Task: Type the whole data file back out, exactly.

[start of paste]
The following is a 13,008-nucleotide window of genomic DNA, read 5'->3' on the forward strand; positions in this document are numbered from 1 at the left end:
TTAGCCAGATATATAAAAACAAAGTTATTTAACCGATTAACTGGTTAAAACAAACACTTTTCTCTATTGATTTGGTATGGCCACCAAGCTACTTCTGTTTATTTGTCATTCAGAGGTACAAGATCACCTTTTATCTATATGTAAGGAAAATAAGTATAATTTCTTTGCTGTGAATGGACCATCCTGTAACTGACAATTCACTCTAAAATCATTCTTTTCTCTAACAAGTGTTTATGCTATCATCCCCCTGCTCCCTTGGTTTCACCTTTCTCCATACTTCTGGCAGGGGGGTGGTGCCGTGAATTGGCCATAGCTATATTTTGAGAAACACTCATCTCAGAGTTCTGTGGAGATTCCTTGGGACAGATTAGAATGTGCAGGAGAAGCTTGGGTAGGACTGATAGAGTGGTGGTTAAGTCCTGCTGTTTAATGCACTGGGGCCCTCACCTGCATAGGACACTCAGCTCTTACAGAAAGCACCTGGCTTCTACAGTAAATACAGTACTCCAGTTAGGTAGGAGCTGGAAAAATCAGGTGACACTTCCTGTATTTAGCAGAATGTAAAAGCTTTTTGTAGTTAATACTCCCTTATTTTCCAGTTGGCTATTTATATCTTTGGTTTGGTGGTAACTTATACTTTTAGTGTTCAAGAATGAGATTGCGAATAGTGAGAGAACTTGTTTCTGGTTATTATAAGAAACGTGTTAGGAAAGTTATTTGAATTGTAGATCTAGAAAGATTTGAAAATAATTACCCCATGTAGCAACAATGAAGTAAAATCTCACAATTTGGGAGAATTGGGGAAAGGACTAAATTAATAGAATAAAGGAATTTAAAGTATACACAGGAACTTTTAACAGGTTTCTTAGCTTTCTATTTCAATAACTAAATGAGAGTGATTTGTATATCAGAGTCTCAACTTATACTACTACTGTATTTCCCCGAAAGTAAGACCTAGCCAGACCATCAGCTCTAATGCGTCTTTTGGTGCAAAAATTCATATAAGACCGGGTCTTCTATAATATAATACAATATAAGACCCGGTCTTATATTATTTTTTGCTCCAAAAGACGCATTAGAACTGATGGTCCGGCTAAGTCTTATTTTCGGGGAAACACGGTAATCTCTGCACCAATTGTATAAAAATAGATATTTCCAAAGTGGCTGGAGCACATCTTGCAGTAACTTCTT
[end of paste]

The following is a 13,008-nucleotide window of genomic DNA, read 5'->3' on the forward strand; positions in this document are numbered from 1 at the left end:
TTAGCCAGATATATAAAAACAAAGTTATTTAACCGATTAACTGGTTAAAACAAACACTTTTCTCTATTGATTTGGTATGGCCACCAAGCTACTTCTGTTTATTTGTCATTCAGAGGTACAAGATCACCTTTTATCTATATGTAAGGAAAATAAGTATAATTTCTTTGCTGTGAATGGACCATCCTGTAACTGACAATTCACTCTAAAATCATTCTTTTCTCTAACAAGTGTTTATGCTATCATCCCCCTGCTCCCTTGGTTTCACCTTTCTCCATACTTCTGGCAGGGGGGTGGTGCCGTGAATTGGCCATAGCTATATTTTGAGAAACACTCATCTCAGAGTTCTGTGGAGATTCCTTGGGACAGATTAGAATGTGCAGGAGAAGCTTGGGTAGGACTGATAGAGTGGTGGTTAAGTCCTGCTGTTTAATGCACTGGGGCCCTCACCTGCATAGGACACTCAGCTCTTACAGAAAGCACCTGGCTTCTACAGTAAATACAGTACTCCAGTTAGGTAGGAGCTGGAAAAATCAGGTGACACTTCCTGTATTTAGCAGAATGTAAAAGCTTTTTGTAGTTAATACTCCCTTATTTTCCAGTTGGCTATTTATATCTTTGGTTTGGTGGTAACTTATACTTTTAGTGTTCAAGAATGAGATTGCGAATAGTGAGAGAACTTGTTTCTGGTTATTATAAGAAACGTGTTAGGAAAGTTATTTGAATTGTAGATCTAGAAAGATTTGAAAATAATTACCCCATGTAGCAACAATGAAGTAAAATCTCACAATTTGGGAGAATTGGGGAAAGGACTAAATTAATAGAATAAAGGAATTTAAAGTATACACAGGAACTTTTAACAGGTTTCTTAGCTTTCTATTTCAATAACTAAATGAGAGTGATTTGTATATCAGAGTCTCAACTTATACTACTACTGTATTTCCCCGAAAGTAAGACCTAGCCAGACCATCAGCTCTAATGCGTCTTTTGGTGCAAAAATTCATATAAGACCGGGTCTTCTATAATATAATACAATATAAGACCCGGTCTTATATTATTTTTTGCTCCAAAAGACGCATTAGAACTGATGGTCCGGCTAAGTCTTATTTTCGGGGAAACACGGTAATCTCTGCACCAATTGTATAAAAATAGATATTTCCAAAGTGGCTGGAGCACATCTTGCAGTAACTTCTT